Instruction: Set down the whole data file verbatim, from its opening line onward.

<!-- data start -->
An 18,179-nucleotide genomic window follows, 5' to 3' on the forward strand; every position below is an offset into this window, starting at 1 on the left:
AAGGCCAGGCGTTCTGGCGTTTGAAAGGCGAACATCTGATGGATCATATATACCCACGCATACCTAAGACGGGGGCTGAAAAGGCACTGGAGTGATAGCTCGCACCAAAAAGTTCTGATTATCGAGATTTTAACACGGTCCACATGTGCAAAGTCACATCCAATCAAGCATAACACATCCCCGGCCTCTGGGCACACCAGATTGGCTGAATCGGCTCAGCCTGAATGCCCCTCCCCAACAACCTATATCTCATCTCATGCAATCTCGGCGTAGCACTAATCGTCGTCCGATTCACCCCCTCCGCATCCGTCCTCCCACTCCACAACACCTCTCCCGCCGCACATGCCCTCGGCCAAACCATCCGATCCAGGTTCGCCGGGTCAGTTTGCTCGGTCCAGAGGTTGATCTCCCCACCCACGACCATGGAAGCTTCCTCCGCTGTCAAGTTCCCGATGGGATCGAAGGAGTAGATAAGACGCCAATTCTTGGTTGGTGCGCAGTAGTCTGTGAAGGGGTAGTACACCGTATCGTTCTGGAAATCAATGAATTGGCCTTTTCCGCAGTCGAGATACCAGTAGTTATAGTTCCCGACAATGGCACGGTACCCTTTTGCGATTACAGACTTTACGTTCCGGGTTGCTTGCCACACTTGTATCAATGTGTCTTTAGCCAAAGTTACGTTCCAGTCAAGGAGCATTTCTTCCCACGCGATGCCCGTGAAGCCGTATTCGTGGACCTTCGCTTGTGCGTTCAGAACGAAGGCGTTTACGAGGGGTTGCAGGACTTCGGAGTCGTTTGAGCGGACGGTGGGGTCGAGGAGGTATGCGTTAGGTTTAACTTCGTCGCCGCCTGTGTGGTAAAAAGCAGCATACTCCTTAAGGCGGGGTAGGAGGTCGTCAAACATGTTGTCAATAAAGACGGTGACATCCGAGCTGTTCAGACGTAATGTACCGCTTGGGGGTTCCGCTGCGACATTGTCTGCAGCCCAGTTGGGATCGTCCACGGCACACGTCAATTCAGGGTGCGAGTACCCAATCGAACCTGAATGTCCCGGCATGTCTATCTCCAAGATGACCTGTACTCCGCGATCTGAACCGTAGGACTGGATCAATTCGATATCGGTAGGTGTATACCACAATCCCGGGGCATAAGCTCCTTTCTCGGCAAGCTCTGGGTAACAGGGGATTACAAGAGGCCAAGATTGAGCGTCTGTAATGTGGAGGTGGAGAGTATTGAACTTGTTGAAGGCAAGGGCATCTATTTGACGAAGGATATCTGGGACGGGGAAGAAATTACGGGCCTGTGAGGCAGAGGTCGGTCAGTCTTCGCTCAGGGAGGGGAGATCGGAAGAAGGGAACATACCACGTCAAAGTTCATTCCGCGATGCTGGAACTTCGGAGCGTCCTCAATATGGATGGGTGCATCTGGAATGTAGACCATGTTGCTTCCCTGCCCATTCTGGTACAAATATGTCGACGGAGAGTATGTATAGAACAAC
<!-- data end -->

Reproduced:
An 18,179-nucleotide genomic window follows, 5' to 3' on the forward strand; every position below is an offset into this window, starting at 1 on the left:
AAGGCCAGGCGTTCTGGCGTTTGAAAGGCGAACATCTGATGGATCATATATACCCACGCATACCTAAGACGGGGGCTGAAAAGGCACTGGAGTGATAGCTCGCACCAAAAAGTTCTGATTATCGAGATTTTAACACGGTCCACATGTGCAAAGTCACATCCAATCAAGCATAACACATCCCCGGCCTCTGGGCACACCAGATTGGCTGAATCGGCTCAGCCTGAATGCCCCTCCCCAACAACCTATATCTCATCTCATGCAATCTCGGCGTAGCACTAATCGTCGTCCGATTCACCCCCTCCGCATCCGTCCTCCCACTCCACAACACCTCTCCCGCCGCACATGCCCTCGGCCAAACCATCCGATCCAGGTTCGCCGGGTCAGTTTGCTCGGTCCAGAGGTTGATCTCCCCACCCACGACCATGGAAGCTTCCTCCGCTGTCAAGTTCCCGATGGGATCGAAGGAGTAGATAAGACGCCAATTCTTGGTTGGTGCGCAGTAGTCTGTGAAGGGGTAGTACACCGTATCGTTCTGGAAATCAATGAATTGGCCTTTTCCGCAGTCGAGATACCAGTAGTTATAGTTCCCGACAATGGCACGGTACCCTTTTGCGATTACAGACTTTACGTTCCGGGTTGCTTGCCACACTTGTATCAATGTGTCTTTAGCCAAAGTTACGTTCCAGTCAAGGAGCATTTCTTCCCACGCGATGCCCGTGAAGCCGTATTCGTGGACCTTCGCTTGTGCGTTCAGAACGAAGGCGTTTACGAGGGGTTGCAGGACTTCGGAGTCGTTTGAGCGGACGGTGGGGTCGAGGAGGTATGCGTTAGGTTTAACTTCGTCGCCGCCTGTGTGGTAAAAAGCAGCATACTCCTTAAGGCGGGGTAGGAGGTCGTCAAACATGTTGTCAATAAAGACGGTGACATCCGAGCTGTTCAGACGTAATGTACCGCTTGGGGGTTCCGCTGCGACATTGTCTGCAGCCCAGTTGGGATCGTCCACGGCACACGTCAATTCAGGGTGCGAGTACCCAATCGAACCTGAATGTCCCGGCATGTCTATCTCCAAGATGACCTGTACTCCGCGATCTGAACCGTAGGACTGGATCAATTCGATATCGGTAGGTGTATACCACAATCCCGGGGCATAAGCTCCTTTCTCGGCAAGCTCTGGGTAACAGGGGATTACAAGAGGCCAAGATTGAGCGTCTGTAATGTGGAGGTGGAGAGTATTGAACTTGTTGAAGGCAAGGGCATCTATTTGACGAAGGATATCTGGGACGGGGAAGAAATTACGGGCCTGTGAGGCAGAGGTCGGTCAGTCTTCGCTCAGGGAGGGGAGATCGGAAGAAGGGAACATACCACGTCAAAGTTCATTCCGCGATGCTGGAACTTCGGAGCGTCCTCAATATGGATGGGTGCATCTGGAATGTAGACCATGTTGCTTCCCTGCCCATTCTGGTACAAATATGTCGACGGAGAGTATGTATAGAACAAC